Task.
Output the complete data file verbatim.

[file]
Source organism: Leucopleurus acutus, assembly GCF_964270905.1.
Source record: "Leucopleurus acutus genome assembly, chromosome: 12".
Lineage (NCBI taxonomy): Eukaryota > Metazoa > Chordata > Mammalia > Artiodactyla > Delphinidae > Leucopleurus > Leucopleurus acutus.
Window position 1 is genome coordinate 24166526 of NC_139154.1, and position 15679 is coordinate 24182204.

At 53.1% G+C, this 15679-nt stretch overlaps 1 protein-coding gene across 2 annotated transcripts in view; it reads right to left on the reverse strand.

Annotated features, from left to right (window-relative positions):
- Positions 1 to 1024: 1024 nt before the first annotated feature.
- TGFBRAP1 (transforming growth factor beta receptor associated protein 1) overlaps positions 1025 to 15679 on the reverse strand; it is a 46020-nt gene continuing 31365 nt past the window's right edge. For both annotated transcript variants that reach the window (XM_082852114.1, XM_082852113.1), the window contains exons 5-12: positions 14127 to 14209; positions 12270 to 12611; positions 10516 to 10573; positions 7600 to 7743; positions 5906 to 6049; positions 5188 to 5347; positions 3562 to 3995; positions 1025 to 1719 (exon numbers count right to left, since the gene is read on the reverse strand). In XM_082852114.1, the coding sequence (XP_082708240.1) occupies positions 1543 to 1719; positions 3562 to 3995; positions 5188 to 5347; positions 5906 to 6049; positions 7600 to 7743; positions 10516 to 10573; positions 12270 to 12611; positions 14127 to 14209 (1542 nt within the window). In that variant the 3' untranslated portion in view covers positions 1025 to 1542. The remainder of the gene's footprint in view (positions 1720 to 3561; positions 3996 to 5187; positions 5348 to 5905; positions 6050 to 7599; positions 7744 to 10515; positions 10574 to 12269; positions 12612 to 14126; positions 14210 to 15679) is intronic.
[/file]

Source organism: Leucopleurus acutus, assembly GCF_964270905.1.
Source record: "Leucopleurus acutus genome assembly, chromosome: 12".
Lineage (NCBI taxonomy): Eukaryota > Metazoa > Chordata > Mammalia > Artiodactyla > Delphinidae > Leucopleurus > Leucopleurus acutus.
Window position 1 is genome coordinate 24166526 of NC_139154.1, and position 15679 is coordinate 24182204.

At 53.1% G+C, this 15679-nt stretch overlaps 1 protein-coding gene across 2 annotated transcripts in view; it reads right to left on the reverse strand.

Annotated features, from left to right (window-relative positions):
- Positions 1 to 1024: 1024 nt before the first annotated feature.
- TGFBRAP1 (transforming growth factor beta receptor associated protein 1) overlaps positions 1025 to 15679 on the reverse strand; it is a 46020-nt gene continuing 31365 nt past the window's right edge. For both annotated transcript variants that reach the window (XM_082852114.1, XM_082852113.1), the window contains exons 5-12: positions 14127 to 14209; positions 12270 to 12611; positions 10516 to 10573; positions 7600 to 7743; positions 5906 to 6049; positions 5188 to 5347; positions 3562 to 3995; positions 1025 to 1719 (exon numbers count right to left, since the gene is read on the reverse strand). In XM_082852114.1, the coding sequence (XP_082708240.1) occupies positions 1543 to 1719; positions 3562 to 3995; positions 5188 to 5347; positions 5906 to 6049; positions 7600 to 7743; positions 10516 to 10573; positions 12270 to 12611; positions 14127 to 14209 (1542 nt within the window). In that variant the 3' untranslated portion in view covers positions 1025 to 1542. The remainder of the gene's footprint in view (positions 1720 to 3561; positions 3996 to 5187; positions 5348 to 5905; positions 6050 to 7599; positions 7744 to 10515; positions 10574 to 12269; positions 12612 to 14126; positions 14210 to 15679) is intronic.